Philosophy Football’s Mark Perryman remembers the day Joe, Mick, Paul and Topper broke up

1982: the year of the Falklands War, Gotcha!, and when the ships returned to Blighty laden with the troops displaying the banner ‘Call off the Rail Strike or we’ll call in an Airstrike’. A Thatcherite version of patriotism was triumphant, complete with Michael Foot’s Labour Party in tow, backing the war.

Grim times, and for those of a certain musical-political disposition, the soundtrack that had given us hope, The Clash, split up. The 17 September ’82 release of their single, Should I Stay or Should I Go, marked the end of the band’s classic line up; Joe Strummer, Mick Jones, Paul Simonon and Topper Headon. Various versions struggled on for a while, and both Mick with Big Audio Dynamite and Joe with The Mescaleros went on to produce some great material. But for The Clash as we knew them. The end.

For those of a certain age, four decades have passed but nothing will ever replace the sounds and the culture we associate with what seems now the remarkably short time The Clash were together, 1976-82.

In the aftermath of the Falklands War, a leading left intellectual of the time, Stuart Hall described the mood and the political consequences:

‘We are up against the wall of a rampant and virulent gut patriotism. Once unleashed, it is an apparently unstoppable, populist mobiliser – in part because it feeds off the disappointed hopes of the present and the deep and unrequited traces of the past, imperial splendour penetrated into the bone and marrow of the national culture.’

But, no determinist, Stuart also outlined why it didn’t have to be this way:

‘The traces of ancient, stone-age ideas cannot be expunged. But neither is their influence and infection permanent and immutable. The culture of an old empire is an imperial culture; but that is not all it is, and these are not necessarily the only ideas in which to invent a future for British people. Imperialism lives on – but is not printed in an English gene. In the struggle for ideas, the battle for hearts and minds which the Right has been conducting with such considerable effect, bad ideas can only be displaced by better, more appropriate ones.’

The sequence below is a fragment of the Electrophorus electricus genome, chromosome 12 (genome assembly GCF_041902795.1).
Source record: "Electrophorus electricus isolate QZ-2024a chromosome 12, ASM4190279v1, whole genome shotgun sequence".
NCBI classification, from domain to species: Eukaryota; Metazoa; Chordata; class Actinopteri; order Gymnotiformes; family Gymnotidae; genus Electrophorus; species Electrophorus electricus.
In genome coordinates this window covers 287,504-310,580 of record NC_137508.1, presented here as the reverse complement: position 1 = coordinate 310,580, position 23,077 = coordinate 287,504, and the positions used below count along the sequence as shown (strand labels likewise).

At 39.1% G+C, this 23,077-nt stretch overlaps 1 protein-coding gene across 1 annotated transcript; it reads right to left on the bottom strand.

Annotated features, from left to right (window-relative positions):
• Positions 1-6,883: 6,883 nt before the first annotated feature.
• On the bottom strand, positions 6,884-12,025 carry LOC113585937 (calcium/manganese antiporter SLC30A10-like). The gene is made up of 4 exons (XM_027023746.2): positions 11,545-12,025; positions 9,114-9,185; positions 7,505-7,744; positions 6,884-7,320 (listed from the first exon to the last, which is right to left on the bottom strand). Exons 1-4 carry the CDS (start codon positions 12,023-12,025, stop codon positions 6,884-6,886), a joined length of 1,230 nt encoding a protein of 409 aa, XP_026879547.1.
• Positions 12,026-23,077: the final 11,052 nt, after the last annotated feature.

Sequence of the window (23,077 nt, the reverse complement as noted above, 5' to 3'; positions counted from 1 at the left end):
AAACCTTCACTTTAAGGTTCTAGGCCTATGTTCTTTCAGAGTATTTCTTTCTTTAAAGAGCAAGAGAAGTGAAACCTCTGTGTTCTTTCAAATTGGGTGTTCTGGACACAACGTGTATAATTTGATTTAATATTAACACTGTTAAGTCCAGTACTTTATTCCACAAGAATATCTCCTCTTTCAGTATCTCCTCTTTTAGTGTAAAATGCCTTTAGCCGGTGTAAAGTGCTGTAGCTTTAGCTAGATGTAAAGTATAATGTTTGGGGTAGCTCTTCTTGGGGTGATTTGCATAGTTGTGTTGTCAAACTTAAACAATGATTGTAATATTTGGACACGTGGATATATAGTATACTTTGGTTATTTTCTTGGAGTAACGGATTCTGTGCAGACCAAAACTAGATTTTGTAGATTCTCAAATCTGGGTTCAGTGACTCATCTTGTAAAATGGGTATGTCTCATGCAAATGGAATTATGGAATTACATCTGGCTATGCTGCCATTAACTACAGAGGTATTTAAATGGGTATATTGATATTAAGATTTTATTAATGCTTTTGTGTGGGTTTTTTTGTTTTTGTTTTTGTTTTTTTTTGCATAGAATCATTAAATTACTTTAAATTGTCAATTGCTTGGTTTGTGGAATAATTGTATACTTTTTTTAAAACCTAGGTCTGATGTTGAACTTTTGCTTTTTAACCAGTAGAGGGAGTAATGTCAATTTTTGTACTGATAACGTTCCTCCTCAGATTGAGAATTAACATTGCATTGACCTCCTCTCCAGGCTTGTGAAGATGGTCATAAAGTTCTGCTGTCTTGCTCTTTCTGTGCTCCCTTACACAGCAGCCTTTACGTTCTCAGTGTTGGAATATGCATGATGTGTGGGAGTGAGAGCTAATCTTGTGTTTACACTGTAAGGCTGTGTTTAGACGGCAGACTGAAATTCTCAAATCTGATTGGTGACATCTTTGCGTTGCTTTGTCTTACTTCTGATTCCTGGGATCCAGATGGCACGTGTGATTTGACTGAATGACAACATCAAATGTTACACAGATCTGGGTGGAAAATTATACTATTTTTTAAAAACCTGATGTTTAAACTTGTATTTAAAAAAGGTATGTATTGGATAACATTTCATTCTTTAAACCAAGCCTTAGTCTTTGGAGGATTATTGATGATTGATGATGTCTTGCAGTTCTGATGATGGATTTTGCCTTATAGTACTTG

Punk-rock politics

The Clash did that ‘displacing’ in a manner we could sing along with, dance to, and wear as a badge with pride. Mixing Notting Hill and Brixton with Rock against Racism and Working for the Clampdown, this was a band that stood defiantly for a very different version of Englishness to Thatcherism. Robin Hood, the Levellers and Cable Street all wrapped up in black leather jackets, bandanas and Doctor Martens. ‘English Civil War’, The Clash belted out, but not for even a fleeting moment was there any petty-minded nationalism, instead theirs’ was the popular internationalism of the triple album, Sandinista! A rebel music, home and abroad too, quite different to the more than occasionally twee so-called ‘World Music’ that emerged at the time.

Does this all amount to a ‘punk-rock politics’, representing the promise of change? Looking back, 1982 was the high point of Thatcherism and within a year Kinnock was dragging Labour rightwards in response, so I’m not sure it felt much like that at the time. The Clash were more respite than revolt. With the end of Rock against Racism in 1981, the most extraordinary of rebel music ever, there was nothing to fill the gap between the endless hope The Clash represented, and existing in or surviving the years of defeat and drift.

But despite this, for a generation The Clash were, and will always be the best band of all time; they might not have changed the world but they certainly changed us. They started off as a ‘garage band’ as proudly proclaimed on their 1977 debut album track ‘Garageland’ (decades later brilliantly rewritten by punk poet Attila the Stockbroker as ‘Farageland’). Attila is one of those who keeps the DIY-rebellion spirt of the Clash alive, alongside others including Joe Solo, Jess Silk, Captain Ska, The Commoners Choir, the grassroots and local musical and poetic solidarity of We Shall Overcome and Poetry on the Picketline. And for a precious moment in 2017 Grime4Corbyn too.

But none, despite their best efforts, has achieved the scale of breakthrough The Clash once managed with a musical-political legacy that four decades hence remains every bit as potent. Back then, in the space of six years, they graduated from the garage to selling out Shea Stadium, with U2 as support. Who knows how it would be, if like The Rolling Stones, The Who and U2 decades later, The Clash were still with us? We’ll never know, but for as long as they were with us, for as long as their legacy remains, one thing is certain, in the words of Joe Strummer ‘the future is unwritten’. And for that Joe, Mick, Paul and Topper we’ll always be grateful. 

Further reading

Working for the Clampdown: The Clash, The Dawn of Neoliberalism and the Political Promise of  Punk, ed. Colin Coulter (Manchester University Press 2019).

Gregor Gall The Punk Rock Politics of Joe Strummer (Manchester University Press 2022).

Reminiscences of RAR: Rocking against Racism 1976-1982, eds. Roger Huddle & Red Saunders (Redwords 2016).


Philosophy Football’s The Clash 1976-82 range is available from here

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Mark Perryman

Mark Perryman is a member of both the Labour Party and Momentum. Co-founder of the self-styled ‘sporting outfitters of intellectual distinction’ aka Philosophy Football, he has also edited numerous books on the politics of the Left. The latest is Corbynism from Below and is published by Lawrence & Wishart, available to order from here


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